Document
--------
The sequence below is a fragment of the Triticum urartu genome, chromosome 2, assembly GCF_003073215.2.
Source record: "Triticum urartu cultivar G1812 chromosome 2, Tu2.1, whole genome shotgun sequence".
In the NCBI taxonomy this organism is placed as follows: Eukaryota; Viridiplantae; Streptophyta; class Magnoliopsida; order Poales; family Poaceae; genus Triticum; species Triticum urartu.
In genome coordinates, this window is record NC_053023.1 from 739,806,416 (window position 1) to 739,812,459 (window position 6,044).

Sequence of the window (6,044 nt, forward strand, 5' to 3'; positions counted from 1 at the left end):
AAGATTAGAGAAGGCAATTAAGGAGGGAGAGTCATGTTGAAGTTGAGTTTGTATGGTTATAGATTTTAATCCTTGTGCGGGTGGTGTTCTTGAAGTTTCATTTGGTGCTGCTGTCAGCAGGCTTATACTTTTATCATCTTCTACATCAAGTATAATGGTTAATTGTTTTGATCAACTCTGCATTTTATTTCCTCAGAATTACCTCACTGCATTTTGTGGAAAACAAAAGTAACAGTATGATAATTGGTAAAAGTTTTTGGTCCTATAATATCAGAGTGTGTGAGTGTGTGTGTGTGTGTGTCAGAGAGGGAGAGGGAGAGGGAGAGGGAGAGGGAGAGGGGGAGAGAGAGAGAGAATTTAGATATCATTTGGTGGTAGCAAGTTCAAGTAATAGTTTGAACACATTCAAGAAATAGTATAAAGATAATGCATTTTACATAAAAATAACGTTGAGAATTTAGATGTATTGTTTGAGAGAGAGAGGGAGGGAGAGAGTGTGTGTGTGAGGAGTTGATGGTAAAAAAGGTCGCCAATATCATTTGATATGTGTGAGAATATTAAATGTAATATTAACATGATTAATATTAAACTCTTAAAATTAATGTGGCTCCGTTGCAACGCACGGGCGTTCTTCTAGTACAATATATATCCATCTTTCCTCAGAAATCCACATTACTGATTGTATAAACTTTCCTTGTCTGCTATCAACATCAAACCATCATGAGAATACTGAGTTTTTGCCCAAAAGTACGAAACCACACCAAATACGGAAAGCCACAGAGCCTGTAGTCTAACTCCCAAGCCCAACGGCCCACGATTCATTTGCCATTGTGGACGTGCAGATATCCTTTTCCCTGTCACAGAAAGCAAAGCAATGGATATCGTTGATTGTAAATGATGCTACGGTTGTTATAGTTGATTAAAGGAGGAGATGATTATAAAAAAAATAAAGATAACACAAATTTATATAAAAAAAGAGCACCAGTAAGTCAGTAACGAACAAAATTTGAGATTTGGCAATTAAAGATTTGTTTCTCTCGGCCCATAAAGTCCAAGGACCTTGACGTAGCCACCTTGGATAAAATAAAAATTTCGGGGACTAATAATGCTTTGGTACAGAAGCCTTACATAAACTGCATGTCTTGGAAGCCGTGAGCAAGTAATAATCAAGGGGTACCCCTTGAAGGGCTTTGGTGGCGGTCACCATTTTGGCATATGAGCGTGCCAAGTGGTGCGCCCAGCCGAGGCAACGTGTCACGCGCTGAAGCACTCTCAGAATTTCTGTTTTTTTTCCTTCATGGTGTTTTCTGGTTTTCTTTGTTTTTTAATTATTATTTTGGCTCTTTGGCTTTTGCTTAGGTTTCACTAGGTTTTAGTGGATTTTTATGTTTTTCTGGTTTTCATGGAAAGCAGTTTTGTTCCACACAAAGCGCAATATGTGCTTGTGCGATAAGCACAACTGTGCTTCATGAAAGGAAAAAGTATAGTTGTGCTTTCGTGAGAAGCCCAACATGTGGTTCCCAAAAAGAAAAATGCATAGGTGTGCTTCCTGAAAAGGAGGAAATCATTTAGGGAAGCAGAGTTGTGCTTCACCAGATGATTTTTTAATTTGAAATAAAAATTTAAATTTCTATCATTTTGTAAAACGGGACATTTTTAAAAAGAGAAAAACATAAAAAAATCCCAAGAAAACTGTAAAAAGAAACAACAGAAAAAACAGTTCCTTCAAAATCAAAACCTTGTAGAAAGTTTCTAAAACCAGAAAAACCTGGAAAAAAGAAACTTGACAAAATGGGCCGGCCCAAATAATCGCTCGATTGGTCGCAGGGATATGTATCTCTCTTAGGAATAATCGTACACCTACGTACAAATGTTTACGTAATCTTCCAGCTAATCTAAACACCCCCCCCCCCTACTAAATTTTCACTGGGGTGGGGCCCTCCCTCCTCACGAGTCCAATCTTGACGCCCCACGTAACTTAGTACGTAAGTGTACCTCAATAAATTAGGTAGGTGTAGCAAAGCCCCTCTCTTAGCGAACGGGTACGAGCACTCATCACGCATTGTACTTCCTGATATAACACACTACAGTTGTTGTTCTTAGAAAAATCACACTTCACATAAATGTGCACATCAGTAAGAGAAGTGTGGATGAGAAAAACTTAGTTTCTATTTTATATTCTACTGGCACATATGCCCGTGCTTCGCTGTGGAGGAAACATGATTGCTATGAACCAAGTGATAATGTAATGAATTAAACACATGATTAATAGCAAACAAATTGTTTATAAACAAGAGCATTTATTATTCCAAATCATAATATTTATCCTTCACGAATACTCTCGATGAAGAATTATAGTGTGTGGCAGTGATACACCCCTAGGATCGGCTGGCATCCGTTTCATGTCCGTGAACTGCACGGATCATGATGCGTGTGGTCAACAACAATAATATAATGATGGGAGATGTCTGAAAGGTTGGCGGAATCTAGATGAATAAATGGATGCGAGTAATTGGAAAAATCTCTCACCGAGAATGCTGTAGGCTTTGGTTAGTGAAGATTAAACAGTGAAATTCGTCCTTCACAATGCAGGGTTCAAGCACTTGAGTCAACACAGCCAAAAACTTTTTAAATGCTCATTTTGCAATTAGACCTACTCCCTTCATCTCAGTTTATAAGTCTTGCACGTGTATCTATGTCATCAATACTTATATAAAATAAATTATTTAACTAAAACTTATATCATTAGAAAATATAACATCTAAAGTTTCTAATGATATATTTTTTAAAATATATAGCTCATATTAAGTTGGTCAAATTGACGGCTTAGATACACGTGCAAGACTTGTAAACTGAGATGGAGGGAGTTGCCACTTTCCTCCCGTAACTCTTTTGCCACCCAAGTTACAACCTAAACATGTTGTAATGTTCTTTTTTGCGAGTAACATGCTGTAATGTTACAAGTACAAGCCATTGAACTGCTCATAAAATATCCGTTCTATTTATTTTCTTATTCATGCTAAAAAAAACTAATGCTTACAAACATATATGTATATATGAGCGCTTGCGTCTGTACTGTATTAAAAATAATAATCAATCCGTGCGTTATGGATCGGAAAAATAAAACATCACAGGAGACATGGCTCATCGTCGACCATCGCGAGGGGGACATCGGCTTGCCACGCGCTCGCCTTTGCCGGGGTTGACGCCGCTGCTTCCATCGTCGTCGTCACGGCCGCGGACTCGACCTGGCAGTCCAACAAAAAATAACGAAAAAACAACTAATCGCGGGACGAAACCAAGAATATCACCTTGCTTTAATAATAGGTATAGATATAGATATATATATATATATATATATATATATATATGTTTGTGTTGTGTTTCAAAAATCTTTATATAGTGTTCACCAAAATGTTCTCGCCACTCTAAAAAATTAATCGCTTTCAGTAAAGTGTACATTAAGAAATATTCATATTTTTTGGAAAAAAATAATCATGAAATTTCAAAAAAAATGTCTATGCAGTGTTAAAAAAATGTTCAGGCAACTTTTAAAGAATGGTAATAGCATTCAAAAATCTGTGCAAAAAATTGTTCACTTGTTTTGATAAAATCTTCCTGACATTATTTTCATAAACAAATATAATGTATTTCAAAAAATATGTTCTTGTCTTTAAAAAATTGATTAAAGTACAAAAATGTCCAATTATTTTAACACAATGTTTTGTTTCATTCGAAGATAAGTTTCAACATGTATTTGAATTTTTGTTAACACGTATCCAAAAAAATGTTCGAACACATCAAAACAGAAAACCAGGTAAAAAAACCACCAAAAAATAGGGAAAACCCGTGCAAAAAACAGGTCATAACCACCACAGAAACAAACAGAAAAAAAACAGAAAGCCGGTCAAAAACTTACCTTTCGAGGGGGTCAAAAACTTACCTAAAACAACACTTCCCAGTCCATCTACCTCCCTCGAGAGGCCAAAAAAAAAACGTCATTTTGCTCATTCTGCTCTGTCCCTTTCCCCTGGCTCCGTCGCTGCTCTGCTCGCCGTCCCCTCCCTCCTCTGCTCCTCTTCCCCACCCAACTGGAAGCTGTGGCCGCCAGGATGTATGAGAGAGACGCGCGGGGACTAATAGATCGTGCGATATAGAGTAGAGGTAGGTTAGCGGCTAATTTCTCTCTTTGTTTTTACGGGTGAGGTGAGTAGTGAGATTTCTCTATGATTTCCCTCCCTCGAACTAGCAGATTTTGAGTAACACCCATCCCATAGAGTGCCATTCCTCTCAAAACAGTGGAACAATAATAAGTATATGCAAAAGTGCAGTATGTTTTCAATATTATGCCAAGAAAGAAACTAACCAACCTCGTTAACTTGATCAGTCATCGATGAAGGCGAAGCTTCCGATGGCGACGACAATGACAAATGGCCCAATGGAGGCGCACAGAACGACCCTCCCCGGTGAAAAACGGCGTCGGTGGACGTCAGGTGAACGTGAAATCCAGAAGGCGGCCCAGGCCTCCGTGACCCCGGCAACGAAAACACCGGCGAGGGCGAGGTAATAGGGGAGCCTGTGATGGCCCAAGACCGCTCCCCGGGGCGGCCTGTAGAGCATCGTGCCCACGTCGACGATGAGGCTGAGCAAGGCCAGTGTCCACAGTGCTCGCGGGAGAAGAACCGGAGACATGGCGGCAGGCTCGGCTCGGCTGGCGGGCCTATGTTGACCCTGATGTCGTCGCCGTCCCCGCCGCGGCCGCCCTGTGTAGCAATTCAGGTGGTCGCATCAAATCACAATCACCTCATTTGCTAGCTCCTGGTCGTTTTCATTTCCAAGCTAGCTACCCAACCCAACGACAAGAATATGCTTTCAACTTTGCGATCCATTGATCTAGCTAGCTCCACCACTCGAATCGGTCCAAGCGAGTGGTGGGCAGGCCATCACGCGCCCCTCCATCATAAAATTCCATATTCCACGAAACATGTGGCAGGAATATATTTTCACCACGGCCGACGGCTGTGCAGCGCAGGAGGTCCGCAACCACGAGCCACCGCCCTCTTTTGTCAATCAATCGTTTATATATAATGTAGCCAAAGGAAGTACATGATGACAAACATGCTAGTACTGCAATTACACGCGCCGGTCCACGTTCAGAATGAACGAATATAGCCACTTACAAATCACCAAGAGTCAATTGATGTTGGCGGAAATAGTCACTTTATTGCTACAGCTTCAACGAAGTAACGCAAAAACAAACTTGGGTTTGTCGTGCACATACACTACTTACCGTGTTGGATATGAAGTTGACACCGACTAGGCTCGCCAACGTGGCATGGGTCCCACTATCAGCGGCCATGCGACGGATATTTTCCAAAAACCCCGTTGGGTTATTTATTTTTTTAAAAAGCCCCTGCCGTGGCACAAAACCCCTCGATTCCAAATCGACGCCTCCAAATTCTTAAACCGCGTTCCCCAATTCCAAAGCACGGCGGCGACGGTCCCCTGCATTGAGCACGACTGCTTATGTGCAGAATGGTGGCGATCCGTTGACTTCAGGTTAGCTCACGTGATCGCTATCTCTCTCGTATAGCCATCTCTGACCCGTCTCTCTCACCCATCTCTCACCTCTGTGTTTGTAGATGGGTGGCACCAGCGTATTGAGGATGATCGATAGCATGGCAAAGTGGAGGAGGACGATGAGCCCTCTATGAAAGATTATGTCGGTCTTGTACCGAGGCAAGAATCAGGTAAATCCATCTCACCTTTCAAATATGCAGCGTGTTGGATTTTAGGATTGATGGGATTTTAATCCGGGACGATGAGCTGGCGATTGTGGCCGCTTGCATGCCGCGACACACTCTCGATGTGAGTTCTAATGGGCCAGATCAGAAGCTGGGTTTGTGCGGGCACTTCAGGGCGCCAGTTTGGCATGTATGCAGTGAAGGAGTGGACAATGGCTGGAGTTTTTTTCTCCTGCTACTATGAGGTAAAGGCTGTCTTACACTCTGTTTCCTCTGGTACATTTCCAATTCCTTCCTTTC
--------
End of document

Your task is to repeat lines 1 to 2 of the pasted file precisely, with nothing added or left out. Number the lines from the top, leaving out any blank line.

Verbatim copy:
The sequence below is a fragment of the Triticum urartu genome, chromosome 2, assembly GCF_003073215.2.
Source record: "Triticum urartu cultivar G1812 chromosome 2, Tu2.1, whole genome shotgun sequence".